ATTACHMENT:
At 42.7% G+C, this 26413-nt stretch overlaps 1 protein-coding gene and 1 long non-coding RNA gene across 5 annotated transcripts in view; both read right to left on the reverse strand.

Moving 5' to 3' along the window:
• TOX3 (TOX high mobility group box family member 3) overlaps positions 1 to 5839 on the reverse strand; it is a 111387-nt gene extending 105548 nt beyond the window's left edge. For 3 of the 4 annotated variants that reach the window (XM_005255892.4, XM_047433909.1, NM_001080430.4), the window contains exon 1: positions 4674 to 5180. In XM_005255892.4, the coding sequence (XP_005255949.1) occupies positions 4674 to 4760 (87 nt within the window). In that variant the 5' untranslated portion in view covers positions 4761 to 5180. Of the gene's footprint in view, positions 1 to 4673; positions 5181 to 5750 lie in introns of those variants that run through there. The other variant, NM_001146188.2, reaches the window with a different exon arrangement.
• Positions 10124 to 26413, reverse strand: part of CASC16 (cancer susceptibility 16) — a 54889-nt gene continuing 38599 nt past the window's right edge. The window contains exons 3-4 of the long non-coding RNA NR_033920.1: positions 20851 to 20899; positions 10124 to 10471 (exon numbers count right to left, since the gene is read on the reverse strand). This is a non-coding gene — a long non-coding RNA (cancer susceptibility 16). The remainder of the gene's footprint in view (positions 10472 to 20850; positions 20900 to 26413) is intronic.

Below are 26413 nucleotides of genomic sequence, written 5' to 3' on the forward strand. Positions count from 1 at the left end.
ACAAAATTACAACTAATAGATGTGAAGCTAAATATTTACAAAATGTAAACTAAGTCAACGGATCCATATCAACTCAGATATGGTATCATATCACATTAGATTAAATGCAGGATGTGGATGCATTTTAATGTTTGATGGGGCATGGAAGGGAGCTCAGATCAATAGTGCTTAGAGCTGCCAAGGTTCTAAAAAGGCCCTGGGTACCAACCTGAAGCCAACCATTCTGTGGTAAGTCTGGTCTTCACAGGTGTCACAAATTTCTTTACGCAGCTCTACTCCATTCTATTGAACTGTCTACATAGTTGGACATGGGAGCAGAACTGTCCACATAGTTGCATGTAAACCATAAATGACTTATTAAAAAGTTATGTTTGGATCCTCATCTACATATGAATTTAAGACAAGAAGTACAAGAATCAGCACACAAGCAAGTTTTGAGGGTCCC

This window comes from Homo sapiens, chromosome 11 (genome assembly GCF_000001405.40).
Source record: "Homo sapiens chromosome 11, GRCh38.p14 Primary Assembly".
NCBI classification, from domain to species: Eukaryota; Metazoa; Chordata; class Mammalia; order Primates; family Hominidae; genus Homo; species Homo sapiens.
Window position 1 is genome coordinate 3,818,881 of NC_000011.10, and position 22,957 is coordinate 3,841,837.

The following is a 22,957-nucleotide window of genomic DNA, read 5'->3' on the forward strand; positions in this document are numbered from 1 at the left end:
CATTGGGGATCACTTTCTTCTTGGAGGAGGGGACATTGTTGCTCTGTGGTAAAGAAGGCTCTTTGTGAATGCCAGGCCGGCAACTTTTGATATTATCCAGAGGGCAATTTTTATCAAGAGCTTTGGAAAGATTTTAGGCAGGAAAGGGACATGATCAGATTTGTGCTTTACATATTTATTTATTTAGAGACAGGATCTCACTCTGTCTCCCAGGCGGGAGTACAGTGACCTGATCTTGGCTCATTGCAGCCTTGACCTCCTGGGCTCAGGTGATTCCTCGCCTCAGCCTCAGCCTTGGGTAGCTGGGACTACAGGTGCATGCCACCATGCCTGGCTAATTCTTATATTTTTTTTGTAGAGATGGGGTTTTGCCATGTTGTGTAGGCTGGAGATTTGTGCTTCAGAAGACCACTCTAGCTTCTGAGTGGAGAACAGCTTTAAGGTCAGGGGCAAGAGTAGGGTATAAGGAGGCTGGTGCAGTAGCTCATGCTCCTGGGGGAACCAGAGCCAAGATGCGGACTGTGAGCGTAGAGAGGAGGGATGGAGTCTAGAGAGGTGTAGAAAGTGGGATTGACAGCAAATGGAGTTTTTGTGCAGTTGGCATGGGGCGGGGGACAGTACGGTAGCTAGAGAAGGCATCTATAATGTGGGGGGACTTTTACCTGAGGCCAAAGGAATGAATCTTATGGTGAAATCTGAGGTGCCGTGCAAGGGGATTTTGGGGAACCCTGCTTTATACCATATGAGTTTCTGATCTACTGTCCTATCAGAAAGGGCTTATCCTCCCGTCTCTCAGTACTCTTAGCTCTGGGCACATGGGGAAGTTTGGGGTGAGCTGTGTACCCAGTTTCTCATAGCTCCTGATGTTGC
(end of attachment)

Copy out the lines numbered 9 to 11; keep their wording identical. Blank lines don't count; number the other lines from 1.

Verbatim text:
NCBI classification, from domain to species: Eukaryota; Metazoa; Chordata; class Mammalia; order Primates; family Hominidae; genus Homo; species Homo sapiens.
Window position 1 is genome coordinate 3,818,881 of NC_000011.10, and position 22,957 is coordinate 3,841,837.

The following is a 22,957-nucleotide window of genomic DNA, read 5'->3' on the forward strand; positions in this document are numbered from 1 at the left end: